Theatre in memory of a thespian

Those who go through the LLA Buildings on Mount Road in order to access the British Council Library at the rear rarely pause to look at a pink building on the right. This is a theatre built in 1973, to commemorate one of the giants of the Tamil stage — ‘Avvai' T.K. Shanmugam.

He and his three brothers — Sankaran, Muthuswami and Bhagavati — were born to Seethai and T.S. Kannuswami Pillai, the father being a well-known stage actor who specialised in women roles. At an early age, the brothers were apprenticed under Sankaradas Swamigal, the founding father of Boys Companies in which roles were essayed, as the name suggests, entirely by boys and young men. Having worked in his Madurai Tattuva Minalochani Bala Vidwat Sabha they also trained under Krishnaswami Pavalar (Bala Manohara Sabha) and Kandasami Mudaliar. In later years, they formed their own company, The Devi Bala Shanmukhananda Sabha.

The brothers, all fine actors, also acted in one of the early talkies — Menaka (1935). In the first ever elections to the Madras Legislative Assembly in 1935, the brothers actively campaigned for the Congress. Later, they became close associates of reformists such as Periyar, Anna and Jeevanandam. Inspired by this, they also added several social plays such as Kumastavin Penn, Kadarin Vetri and Desa Bhakti to their repertoire. But Shanmugam was best known for his portrayal of Avvaiyar, the legendary Tamil poetess.

The motto of their company, significantly, was “Workers of the World, Unite!” The brothers took reform of the theatre very seriously. Shanmugam was the founder of perhaps the only Tamil tabloid exclusively meant for the theatre fraternity. Arivucchudar had stories, articles, politics, snippets, explanations for the Tirukkural and also letters to the editor. This did not run for long. Shanmugam, distressed at the high levels of ignorance in his fraternity, founded Arivu Abhivrutti Sangam, a club based in Madurai where artistes could read magazines, be taught languages and also listen to speeches by several leaders.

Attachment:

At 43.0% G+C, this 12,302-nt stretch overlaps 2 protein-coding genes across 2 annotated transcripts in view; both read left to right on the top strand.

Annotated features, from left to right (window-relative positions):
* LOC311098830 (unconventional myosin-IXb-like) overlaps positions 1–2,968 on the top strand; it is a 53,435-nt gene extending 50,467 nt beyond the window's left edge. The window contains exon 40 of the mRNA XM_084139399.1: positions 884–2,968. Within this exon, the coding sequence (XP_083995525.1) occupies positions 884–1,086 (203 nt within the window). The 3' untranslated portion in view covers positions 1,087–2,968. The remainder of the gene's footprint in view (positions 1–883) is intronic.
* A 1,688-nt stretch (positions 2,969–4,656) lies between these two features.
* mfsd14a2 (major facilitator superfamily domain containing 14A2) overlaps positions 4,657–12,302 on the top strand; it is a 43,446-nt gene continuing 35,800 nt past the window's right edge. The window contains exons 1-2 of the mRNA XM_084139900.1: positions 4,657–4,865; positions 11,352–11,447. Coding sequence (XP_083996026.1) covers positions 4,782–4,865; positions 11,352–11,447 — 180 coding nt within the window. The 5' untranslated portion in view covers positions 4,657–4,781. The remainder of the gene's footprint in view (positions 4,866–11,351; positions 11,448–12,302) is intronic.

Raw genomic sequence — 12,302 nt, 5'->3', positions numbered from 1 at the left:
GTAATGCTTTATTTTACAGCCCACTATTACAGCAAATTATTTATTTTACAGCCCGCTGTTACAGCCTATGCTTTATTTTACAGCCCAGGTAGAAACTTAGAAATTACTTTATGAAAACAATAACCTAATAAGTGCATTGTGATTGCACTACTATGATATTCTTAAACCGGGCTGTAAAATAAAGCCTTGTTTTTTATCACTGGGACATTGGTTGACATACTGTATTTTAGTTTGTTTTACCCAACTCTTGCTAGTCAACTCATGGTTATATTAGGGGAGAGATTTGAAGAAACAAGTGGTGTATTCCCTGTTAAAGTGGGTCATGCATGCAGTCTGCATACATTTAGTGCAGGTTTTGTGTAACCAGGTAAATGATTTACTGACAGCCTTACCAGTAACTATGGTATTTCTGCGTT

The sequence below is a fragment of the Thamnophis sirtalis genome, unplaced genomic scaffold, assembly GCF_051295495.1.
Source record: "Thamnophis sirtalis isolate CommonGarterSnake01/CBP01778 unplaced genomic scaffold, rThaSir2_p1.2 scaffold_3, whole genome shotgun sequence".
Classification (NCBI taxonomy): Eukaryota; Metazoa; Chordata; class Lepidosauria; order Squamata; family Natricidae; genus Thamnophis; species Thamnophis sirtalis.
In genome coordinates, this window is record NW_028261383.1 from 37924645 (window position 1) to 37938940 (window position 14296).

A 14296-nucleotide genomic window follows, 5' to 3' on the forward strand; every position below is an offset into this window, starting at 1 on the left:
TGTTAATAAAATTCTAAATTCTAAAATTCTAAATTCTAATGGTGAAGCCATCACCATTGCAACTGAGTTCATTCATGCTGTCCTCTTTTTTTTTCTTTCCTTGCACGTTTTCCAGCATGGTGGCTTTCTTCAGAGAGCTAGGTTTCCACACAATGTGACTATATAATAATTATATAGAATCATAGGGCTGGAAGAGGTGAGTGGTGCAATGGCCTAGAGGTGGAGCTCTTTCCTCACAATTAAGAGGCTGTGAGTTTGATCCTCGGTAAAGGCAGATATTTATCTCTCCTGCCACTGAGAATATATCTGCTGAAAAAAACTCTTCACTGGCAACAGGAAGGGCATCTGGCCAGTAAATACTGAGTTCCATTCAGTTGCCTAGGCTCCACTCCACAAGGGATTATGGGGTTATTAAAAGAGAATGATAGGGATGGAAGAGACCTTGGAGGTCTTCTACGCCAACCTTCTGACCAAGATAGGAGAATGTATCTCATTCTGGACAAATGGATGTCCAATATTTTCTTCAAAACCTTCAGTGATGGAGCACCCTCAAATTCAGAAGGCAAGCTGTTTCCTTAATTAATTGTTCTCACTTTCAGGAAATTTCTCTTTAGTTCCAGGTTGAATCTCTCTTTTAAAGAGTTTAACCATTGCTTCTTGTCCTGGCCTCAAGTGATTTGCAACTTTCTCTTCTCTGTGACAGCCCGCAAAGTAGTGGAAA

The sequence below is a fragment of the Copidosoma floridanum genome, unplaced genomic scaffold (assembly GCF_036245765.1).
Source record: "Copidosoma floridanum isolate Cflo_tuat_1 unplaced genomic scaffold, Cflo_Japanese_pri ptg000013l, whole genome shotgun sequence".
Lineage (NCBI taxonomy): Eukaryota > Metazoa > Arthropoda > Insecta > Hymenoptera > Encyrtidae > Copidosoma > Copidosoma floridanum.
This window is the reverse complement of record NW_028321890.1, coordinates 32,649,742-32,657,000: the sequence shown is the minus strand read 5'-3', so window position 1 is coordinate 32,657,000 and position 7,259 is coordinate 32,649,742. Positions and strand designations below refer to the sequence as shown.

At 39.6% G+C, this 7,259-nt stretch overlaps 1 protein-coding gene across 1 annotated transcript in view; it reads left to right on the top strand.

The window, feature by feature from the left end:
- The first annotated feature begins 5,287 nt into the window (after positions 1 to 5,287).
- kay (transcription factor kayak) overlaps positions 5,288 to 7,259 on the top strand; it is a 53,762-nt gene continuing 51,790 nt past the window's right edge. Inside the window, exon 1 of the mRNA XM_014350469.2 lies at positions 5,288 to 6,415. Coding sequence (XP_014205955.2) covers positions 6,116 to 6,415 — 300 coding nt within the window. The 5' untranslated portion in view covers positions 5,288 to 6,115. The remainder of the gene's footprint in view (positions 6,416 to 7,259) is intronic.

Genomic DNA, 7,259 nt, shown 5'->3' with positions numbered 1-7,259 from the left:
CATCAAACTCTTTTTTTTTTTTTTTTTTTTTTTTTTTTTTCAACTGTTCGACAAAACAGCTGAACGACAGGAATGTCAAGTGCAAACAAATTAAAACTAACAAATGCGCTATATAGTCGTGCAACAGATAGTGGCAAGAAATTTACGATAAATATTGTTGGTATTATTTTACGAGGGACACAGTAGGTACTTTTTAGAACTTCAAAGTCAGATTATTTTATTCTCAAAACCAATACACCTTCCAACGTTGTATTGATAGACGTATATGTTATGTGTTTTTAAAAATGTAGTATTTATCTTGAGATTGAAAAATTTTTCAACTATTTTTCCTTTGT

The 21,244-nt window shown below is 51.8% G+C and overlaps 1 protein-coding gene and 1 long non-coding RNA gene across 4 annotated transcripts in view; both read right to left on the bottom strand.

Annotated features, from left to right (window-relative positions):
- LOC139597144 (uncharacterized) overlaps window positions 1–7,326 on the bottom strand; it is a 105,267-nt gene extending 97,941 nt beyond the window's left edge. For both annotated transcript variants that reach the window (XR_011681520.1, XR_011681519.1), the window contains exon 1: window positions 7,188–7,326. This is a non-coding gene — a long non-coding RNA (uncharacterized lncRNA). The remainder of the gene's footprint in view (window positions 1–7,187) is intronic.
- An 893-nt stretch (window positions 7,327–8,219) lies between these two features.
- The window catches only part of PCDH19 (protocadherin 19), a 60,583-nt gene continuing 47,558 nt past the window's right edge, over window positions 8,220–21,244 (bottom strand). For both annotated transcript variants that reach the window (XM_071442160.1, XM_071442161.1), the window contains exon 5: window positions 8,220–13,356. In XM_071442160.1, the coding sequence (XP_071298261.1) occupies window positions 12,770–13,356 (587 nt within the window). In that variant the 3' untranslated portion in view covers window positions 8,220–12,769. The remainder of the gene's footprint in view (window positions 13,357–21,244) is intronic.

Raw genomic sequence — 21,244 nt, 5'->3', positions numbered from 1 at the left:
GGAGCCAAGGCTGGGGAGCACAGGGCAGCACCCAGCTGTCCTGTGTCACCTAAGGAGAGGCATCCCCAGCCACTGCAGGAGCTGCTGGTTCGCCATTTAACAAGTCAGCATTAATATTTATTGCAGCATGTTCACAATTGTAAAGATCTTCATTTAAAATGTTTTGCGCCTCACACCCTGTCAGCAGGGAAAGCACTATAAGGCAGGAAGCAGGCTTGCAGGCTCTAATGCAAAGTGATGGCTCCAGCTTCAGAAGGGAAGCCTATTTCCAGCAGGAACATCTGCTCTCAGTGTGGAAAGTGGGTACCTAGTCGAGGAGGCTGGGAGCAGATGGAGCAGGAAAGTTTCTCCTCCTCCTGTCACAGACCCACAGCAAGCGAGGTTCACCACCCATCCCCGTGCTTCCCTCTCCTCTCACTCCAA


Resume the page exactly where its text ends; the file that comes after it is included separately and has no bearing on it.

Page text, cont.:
He became the head of the Actors' Guild in 1950 and his services were utilised by organisations such as the Sangeet Natak Akademi, Bharatiya Vidya Bhawan and by state-level associations as well. He essayed character roles in films as well, and received the Padma Shri in 1971. His brother Bhagavati acted in films too, and is today best remembered for playing Ravana in Sampoorna Ramayanam.

In April 1972, Shanmugam brought out the first part of his biography, titled ‘Enadu Nadaga Vazhkai (Vanati Padippagam)'. He passed away shortly thereafter. In 1973, the theatre was inaugurated with much fanfare by the then Chief Minister M Karunanidhi. Was the inauguration the only event it ever saw? It is now a convenient dumpyard for disused furniture from LLA Buildings. This being Avvai Shanmugam's centenary year, hopefully something will be done.

In the 1980s, Lloyds Road, where Shanmugam lived, was renamed ‘Avvai' Shanmugam Salai. In recent years, Kamal Hasan dedicated his Avvai Shanmugi to his memory.

Sriram V. is the convener of INTACH, Chennai chapter.

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Printable version | Apr 18, 2021 12:18:55 AM | https://www.thehindu.com/news/cities/chennai/chen-columns/theatre-in-memory-of-a-thespian/article3015316.ece

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